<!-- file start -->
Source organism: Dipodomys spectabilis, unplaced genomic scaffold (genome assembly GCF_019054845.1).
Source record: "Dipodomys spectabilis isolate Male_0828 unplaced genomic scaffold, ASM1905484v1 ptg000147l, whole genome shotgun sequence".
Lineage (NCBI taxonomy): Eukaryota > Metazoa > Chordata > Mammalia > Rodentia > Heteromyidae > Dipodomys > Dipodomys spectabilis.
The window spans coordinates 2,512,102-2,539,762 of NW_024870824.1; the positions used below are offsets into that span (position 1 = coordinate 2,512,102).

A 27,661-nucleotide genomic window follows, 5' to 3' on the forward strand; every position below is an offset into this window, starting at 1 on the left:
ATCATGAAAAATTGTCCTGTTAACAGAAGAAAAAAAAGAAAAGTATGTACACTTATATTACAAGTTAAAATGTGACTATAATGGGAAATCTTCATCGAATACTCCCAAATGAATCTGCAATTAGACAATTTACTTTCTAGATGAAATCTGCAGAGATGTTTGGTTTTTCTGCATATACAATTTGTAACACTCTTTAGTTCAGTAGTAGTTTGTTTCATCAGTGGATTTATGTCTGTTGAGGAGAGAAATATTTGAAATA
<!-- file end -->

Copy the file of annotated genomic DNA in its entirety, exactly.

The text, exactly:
Source organism: Dipodomys spectabilis, unplaced genomic scaffold (genome assembly GCF_019054845.1).
Source record: "Dipodomys spectabilis isolate Male_0828 unplaced genomic scaffold, ASM1905484v1 ptg000147l, whole genome shotgun sequence".
Lineage (NCBI taxonomy): Eukaryota > Metazoa > Chordata > Mammalia > Rodentia > Heteromyidae > Dipodomys > Dipodomys spectabilis.
The window spans coordinates 2,512,102-2,539,762 of NW_024870824.1; the positions used below are offsets into that span (position 1 = coordinate 2,512,102).

A 27,661-nucleotide genomic window follows, 5' to 3' on the forward strand; every position below is an offset into this window, starting at 1 on the left:
ATCATGAAAAATTGTCCTGTTAACAGAAGAAAAAAAAGAAAAGTATGTACACTTATATTACAAGTTAAAATGTGACTATAATGGGAAATCTTCATCGAATACTCCCAAATGAATCTGCAATTAGACAATTTACTTTCTAGATGAAATCTGCAGAGATGTTTGGTTTTTCTGCATATACAATTTGTAACACTCTTTAGTTCAGTAGTAGTTTGTTTCATCAGTGGATTTATGTCTGTTGAGGAGAGAAATATTTGAAATA